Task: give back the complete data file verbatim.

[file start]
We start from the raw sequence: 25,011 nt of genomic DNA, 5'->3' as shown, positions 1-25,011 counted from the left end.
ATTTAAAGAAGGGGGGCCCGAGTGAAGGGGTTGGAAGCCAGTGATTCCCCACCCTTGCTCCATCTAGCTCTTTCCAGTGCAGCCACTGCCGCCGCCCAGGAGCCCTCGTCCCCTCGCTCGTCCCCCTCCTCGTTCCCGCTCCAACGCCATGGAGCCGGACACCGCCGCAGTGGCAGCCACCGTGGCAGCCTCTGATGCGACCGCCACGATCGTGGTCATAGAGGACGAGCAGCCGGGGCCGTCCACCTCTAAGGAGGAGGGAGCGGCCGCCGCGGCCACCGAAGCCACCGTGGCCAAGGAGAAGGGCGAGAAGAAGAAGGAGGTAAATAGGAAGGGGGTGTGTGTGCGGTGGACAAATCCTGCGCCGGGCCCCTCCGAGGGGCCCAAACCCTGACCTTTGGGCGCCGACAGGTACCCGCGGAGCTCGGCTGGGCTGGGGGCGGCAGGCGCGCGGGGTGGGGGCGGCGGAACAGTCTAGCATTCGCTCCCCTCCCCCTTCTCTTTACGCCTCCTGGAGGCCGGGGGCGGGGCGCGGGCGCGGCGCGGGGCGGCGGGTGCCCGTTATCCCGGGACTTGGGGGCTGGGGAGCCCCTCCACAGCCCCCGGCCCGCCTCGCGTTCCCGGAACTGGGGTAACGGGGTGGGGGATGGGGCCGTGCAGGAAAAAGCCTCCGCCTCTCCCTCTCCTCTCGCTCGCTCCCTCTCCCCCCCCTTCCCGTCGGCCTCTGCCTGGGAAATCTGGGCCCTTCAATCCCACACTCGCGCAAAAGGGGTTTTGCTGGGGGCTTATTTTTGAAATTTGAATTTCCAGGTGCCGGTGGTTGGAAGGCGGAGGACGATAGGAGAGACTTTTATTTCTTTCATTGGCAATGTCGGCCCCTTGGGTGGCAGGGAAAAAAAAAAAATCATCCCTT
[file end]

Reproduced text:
We start from the raw sequence: 25,011 nt of genomic DNA, 5'->3' as shown, positions 1-25,011 counted from the left end.
ATTTAAAGAAGGGGGGCCCGAGTGAAGGGGTTGGAAGCCAGTGATTCCCCACCCTTGCTCCATCTAGCTCTTTCCAGTGCAGCCACTGCCGCCGCCCAGGAGCCCTCGTCCCCTCGCTCGTCCCCCTCCTCGTTCCCGCTCCAACGCCATGGAGCCGGACACCGCCGCAGTGGCAGCCACCGTGGCAGCCTCTGATGCGACCGCCACGATCGTGGTCATAGAGGACGAGCAGCCGGGGCCGTCCACCTCTAAGGAGGAGGGAGCGGCCGCCGCGGCCACCGAAGCCACCGTGGCCAAGGAGAAGGGCGAGAAGAAGAAGGAGGTAAATAGGAAGGGGGTGTGTGTGCGGTGGACAAATCCTGCGCCGGGCCCCTCCGAGGGGCCCAAACCCTGACCTTTGGGCGCCGACAGGTACCCGCGGAGCTCGGCTGGGCTGGGGGCGGCAGGCGCGCGGGGTGGGGGCGGCGGAACAGTCTAGCATTCGCTCCCCTCCCCCTTCTCTTTACGCCTCCTGGAGGCCGGGGGCGGGGCGCGGGCGCGGCGCGGGGCGGCGGGTGCCCGTTATCCCGGGACTTGGGGGCTGGGGAGCCCCTCCACAGCCCCCGGCCCGCCTCGCGTTCCCGGAACTGGGGTAACGGGGTGGGGGATGGGGCCGTGCAGGAAAAAGCCTCCGCCTCTCCCTCTCCTCTCGCTCGCTCCCTCTCCCCCCCCTTCCCGTCGGCCTCTGCCTGGGAAATCTGGGCCCTTCAATCCCACACTCGCGCAAAAGGGGTTTTGCTGGGGGCTTATTTTTGAAATTTGAATTTCCAGGTGCCGGTGGTTGGAAGGCGGAGGACGATAGGAGAGACTTTTATTTCTTTCATTGGCAATGTCGGCCCCTTGGGTGGCAGGGAAAAAAAAAAAATCATCCCTT